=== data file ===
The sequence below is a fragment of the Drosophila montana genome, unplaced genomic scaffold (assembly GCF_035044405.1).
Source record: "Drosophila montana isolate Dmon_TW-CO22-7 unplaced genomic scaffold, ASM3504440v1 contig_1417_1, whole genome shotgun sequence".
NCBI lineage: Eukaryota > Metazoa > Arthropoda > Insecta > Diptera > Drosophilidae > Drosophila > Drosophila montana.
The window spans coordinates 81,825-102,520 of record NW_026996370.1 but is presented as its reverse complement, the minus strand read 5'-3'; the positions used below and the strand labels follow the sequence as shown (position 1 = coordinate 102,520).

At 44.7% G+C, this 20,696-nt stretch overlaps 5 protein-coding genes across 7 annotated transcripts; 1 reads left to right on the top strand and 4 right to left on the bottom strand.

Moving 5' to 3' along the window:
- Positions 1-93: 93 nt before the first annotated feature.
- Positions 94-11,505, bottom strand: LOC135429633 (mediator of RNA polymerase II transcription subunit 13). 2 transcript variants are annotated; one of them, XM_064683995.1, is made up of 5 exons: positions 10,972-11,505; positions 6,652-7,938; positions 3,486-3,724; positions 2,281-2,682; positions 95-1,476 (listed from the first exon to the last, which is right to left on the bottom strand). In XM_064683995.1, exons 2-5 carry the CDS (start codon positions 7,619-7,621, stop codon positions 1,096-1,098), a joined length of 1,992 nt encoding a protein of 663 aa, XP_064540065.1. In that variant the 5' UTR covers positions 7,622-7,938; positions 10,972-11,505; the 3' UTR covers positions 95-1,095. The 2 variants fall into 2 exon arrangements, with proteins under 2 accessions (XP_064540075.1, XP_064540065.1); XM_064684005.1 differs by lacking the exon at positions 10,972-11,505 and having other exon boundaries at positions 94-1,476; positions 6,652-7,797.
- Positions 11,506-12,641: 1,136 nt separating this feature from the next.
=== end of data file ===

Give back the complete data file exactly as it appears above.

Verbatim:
The sequence below is a fragment of the Drosophila montana genome, unplaced genomic scaffold (assembly GCF_035044405.1).
Source record: "Drosophila montana isolate Dmon_TW-CO22-7 unplaced genomic scaffold, ASM3504440v1 contig_1417_1, whole genome shotgun sequence".
NCBI lineage: Eukaryota > Metazoa > Arthropoda > Insecta > Diptera > Drosophilidae > Drosophila > Drosophila montana.
The window spans coordinates 81,825-102,520 of record NW_026996370.1 but is presented as its reverse complement, the minus strand read 5'-3'; the positions used below and the strand labels follow the sequence as shown (position 1 = coordinate 102,520).

At 44.7% G+C, this 20,696-nt stretch overlaps 5 protein-coding genes across 7 annotated transcripts; 1 reads left to right on the top strand and 4 right to left on the bottom strand.

Moving 5' to 3' along the window:
- Positions 1-93: 93 nt before the first annotated feature.
- Positions 94-11,505, bottom strand: LOC135429633 (mediator of RNA polymerase II transcription subunit 13). 2 transcript variants are annotated; one of them, XM_064683995.1, is made up of 5 exons: positions 10,972-11,505; positions 6,652-7,938; positions 3,486-3,724; positions 2,281-2,682; positions 95-1,476 (listed from the first exon to the last, which is right to left on the bottom strand). In XM_064683995.1, exons 2-5 carry the CDS (start codon positions 7,619-7,621, stop codon positions 1,096-1,098), a joined length of 1,992 nt encoding a protein of 663 aa, XP_064540065.1. In that variant the 5' UTR covers positions 7,622-7,938; positions 10,972-11,505; the 3' UTR covers positions 95-1,095. The 2 variants fall into 2 exon arrangements, with proteins under 2 accessions (XP_064540075.1, XP_064540065.1); XM_064684005.1 differs by lacking the exon at positions 10,972-11,505 and having other exon boundaries at positions 94-1,476; positions 6,652-7,797.
- Positions 11,506-12,641: 1,136 nt separating this feature from the next.